Why Do Obese Men Have Lower PSA Concentrations?

Summary and Comment |
November 20, 2007

Why Do Obese Men Have Lower PSA Concentrations?

  1. Robert Dreicer, MD, MS, FACP

Hypotheses include lower androgenic activity or hemodilution caused by larger plasma volumes.

  1. Robert Dreicer, MD, MS, FACP

In men with newly diagnosed prostate cancer, obesity is associated with worse oncologic outcomes. A myriad of issues might contribute to this observation, but investigators frequently have pointed to the potential for delayed prostate cancer detection in obese men. Obese men generally have lower prostate-specific antigen (PSA) concentrations than do nonobese men, perhaps because of lower androgenic activity. Investigators from two southeastern U.S. academic centers evaluated an alternative hypothesis: that hemodilution in obese men leads to lower PSA concentrations.

The researchers performed a retrospective analysis of data from men in three health systems who underwent radical prostatectomy between 1988 and 2006. Preoperative body-mass index (BMI) was calculated as weight in kilograms divided by height squared in meters. Estimated plasma volume was calculated as body surface area multiplied by 1.67. PSA mass (total amount of PSA protein in circulation) was calculated as serum PSA concentration multiplied by total plasma volume. Obesity was defined as BMI ≥30 kg/m2. Patients were excluded from the analysis if they had node-positive disease; had undergone transurethral resection for diagnosis; or had received chemotherapy, androgen-deprivation therapy, or radiotherapy. Additional patients were excluded if their records did not contain data on prostate weight and BMI. In the three study centers, 1373, 1974, and 10,287 patients were eligible.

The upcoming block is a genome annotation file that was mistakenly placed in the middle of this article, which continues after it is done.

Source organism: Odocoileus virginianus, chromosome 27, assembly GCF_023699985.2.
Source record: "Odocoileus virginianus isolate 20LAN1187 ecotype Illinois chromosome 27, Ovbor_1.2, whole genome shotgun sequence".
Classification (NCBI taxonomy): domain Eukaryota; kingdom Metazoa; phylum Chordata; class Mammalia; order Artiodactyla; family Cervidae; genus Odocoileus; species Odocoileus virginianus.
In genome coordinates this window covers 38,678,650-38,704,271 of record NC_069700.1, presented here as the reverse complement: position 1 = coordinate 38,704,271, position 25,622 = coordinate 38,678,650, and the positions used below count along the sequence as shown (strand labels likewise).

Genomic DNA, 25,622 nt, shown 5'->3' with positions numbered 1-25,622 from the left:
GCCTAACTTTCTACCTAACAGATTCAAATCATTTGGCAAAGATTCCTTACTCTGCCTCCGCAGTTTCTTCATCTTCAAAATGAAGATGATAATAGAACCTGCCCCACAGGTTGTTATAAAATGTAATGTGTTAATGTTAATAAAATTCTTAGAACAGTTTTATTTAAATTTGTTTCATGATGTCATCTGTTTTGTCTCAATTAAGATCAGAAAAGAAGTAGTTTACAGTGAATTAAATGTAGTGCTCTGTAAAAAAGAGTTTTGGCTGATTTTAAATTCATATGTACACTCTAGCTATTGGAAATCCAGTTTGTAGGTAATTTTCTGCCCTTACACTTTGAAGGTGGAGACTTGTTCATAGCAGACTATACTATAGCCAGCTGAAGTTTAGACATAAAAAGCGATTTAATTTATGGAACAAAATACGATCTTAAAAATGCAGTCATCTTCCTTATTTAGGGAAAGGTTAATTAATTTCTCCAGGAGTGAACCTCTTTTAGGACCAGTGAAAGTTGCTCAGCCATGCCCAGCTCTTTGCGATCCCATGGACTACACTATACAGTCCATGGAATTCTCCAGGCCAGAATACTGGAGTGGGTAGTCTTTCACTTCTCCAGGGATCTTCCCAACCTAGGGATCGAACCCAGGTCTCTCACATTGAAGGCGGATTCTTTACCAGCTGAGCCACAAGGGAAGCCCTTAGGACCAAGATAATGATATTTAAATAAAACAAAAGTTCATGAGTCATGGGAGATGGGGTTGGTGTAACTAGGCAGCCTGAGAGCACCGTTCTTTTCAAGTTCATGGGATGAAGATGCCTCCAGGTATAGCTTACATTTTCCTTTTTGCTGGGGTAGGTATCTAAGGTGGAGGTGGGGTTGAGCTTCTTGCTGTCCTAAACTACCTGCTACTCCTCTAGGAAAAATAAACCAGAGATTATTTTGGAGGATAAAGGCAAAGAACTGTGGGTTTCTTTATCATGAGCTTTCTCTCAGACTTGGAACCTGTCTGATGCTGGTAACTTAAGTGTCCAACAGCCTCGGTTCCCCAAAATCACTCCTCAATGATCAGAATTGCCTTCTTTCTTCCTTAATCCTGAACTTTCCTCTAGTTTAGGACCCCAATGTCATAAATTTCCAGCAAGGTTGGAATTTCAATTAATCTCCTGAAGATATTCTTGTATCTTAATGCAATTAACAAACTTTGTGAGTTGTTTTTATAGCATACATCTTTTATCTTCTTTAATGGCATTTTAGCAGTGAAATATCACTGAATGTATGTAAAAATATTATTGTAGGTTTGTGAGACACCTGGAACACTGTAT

Using multivariate linear regression analyses, researchers examined the associations among BMI and three outcome variables: serum PSA concentration, plasma volume, and PSA mass. The analyses were adjusted for a variety of possible confounders, including age, year of surgery, race, prostate weight, PSA concentration and mass, Gleason score, extracapsular extension, and seminal vesicle invasion.

Thirty percent, 28%, and 16% of men were obese in the three cohorts. Men with higher BMIs were younger, more likely to have been treated recently, and more likely to have had positive surgical margins. After controlling for clinicopathologic characteristics, the researchers found that higher BMI was associated significantly with higher plasma volumes and lower PSA concentrations in all cohorts. In two of the three cohorts, PSA mass did not rise significantly with increasing BMI. In the third cohort, higher BMI was associated with increased PSA mass, but only when men with normal BMI (<25) were compared with those in higher categories.


As the authors note, several issues are at play here. Because no change was seen in PSA mass in association with BMI, hemodilution seems like a more logical explanation than decreased androgenic activity for lower PSA values that are seen in obese men. To date, no evidence shows that prostate cancer screening lengthens survival; however, in the U.S., screening nonetheless is ubiquitous, and artificially low PSA values in obese men might lead to delayed prostate cancer diagnosis. In addition, hemodilution might affect other novel serum markers that are currently being evaluated. Confounding factors, such as the method used to estimate plasma volume, might have influenced these results; the authors emphasize that prospective validation of these observations is required.


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